After two weeks spent meeting unemployed people in the southern eurozone who possess little more than the right to vote, I can say their attitude to the European elections is less bleak than you might assume, despite scepticism that they can achieve anything.
However, the message I gathered in Milan - it may be the richest city in Italy but unemployment in Lombardy is at its highest in a generation - was less one of economic anxiety than disillusionment with all politics.
An electronics engineer, who rose from poverty in the deep south to professional success in the north, told me the country needed to rediscover a passion for itself and its European identity.
"I love Italy but I feel alone," he said. Europe, he added, felt "too far away".
In Andalusia, the region of Spain with the highest unemployment (36.3%), I found some jobless people preparing to vote again for the parties of the left, which traditionally dominate politics in Seville.
But others talked of a new choice, a radical party born out of the social justice movement called Podemos, which may be small but struck a chord with people like Jose, 41, who had not worked for four years and had never voted.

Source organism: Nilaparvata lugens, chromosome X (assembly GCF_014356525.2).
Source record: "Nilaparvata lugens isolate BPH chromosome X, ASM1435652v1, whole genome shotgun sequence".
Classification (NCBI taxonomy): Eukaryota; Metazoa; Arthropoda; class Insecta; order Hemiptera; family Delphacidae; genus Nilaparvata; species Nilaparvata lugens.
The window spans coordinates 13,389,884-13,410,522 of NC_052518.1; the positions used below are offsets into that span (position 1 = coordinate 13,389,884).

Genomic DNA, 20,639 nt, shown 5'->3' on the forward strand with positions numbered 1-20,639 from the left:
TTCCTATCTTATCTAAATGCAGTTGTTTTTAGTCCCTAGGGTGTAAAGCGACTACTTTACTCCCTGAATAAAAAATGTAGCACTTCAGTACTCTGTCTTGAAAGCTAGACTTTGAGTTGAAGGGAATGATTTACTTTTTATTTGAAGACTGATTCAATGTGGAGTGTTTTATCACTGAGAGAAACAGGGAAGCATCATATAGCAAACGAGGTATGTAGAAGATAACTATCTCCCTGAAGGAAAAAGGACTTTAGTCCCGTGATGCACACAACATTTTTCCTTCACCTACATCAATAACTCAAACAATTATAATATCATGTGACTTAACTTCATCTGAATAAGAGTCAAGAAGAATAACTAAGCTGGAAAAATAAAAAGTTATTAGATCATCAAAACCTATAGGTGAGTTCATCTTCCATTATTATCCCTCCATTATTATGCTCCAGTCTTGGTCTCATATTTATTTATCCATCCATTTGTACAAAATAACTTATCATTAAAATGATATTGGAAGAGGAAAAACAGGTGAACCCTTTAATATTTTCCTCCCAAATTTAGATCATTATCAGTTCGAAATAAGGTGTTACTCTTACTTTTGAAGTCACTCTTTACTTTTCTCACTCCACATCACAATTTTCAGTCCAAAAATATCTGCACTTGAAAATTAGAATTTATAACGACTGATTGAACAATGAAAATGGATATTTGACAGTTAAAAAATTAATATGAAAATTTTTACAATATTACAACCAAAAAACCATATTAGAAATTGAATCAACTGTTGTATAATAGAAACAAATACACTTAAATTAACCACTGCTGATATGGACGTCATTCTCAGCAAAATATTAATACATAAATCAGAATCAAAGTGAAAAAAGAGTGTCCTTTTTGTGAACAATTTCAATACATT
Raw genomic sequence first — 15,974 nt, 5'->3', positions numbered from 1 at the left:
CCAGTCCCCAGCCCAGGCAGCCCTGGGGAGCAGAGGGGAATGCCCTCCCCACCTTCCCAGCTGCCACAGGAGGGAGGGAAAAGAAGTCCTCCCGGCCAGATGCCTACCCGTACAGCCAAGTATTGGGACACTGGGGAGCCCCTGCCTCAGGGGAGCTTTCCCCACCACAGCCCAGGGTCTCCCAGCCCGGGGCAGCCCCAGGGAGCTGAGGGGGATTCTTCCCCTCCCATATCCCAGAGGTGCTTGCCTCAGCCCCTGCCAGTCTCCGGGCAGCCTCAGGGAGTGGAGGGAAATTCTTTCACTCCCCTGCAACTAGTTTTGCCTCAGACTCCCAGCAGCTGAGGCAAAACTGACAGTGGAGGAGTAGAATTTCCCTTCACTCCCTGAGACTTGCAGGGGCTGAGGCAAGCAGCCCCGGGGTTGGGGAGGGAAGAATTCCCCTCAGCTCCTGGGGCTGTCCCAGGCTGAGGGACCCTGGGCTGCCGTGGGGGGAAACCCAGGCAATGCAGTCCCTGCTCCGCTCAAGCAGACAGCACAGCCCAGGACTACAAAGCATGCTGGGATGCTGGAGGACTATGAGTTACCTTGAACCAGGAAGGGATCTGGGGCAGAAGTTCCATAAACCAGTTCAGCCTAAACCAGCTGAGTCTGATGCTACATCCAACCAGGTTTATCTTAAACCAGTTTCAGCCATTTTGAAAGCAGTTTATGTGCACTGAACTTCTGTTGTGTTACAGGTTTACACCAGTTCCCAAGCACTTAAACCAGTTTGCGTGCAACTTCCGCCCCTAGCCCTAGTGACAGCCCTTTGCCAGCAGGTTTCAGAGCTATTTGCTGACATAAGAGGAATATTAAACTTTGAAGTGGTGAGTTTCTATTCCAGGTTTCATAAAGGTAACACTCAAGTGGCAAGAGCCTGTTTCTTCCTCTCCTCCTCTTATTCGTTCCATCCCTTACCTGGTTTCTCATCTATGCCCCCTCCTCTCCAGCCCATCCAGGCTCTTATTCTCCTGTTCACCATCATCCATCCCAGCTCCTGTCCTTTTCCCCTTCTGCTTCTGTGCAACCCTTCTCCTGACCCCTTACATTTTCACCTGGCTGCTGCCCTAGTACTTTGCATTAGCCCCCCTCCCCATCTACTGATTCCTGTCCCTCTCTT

In Seville, I met an unemployed teacher, Carmen Yusta, on the party's European election list.
Odd how you can run into a European election candidate out of the blue in the south of Europe these days.
First I met Ms Yusta at a squat party in Seville and then, on the other side of the Mediterranean at a backpackers' hostel in the Greek city of Thessaloniki, I met another woman politician - Foteini Rizou.
Out with the old?
The Greek student politician is standing for another small party of the European left called Antarsya.
It differs from Syriza, the main leftist coalition, in that it wants exit from the EU, and I detected disillusionment with Europe among most of those I interviewed in impoverished northern Greece.
At the same time, the Greeks I met were fiercely jealous of their voting rights and the secret of the ballot box - heartening news for democracy.
That said, the feeling was that many Greeks, especially older Greeks, would endorse parties of government again: the centre-right New Democracy and socialist Pasok.
Not so in France, where I spoke to jobless people about discontent over a French state building contract being awarded to a Spanish firm in Perpignan.
"There is as much socialism in the [French] Socialist Party as there is beef in a horse lasagne," local journalist Nicolas Caudeville told me, speaking in a region with high unemployment, which still draws in desperate migrant workers from further south.
The main message I took away from my trip is that, among unemployed Europeans who will use their vote, radical new parties now hold as much appeal as the traditional parties from before the financial crisis.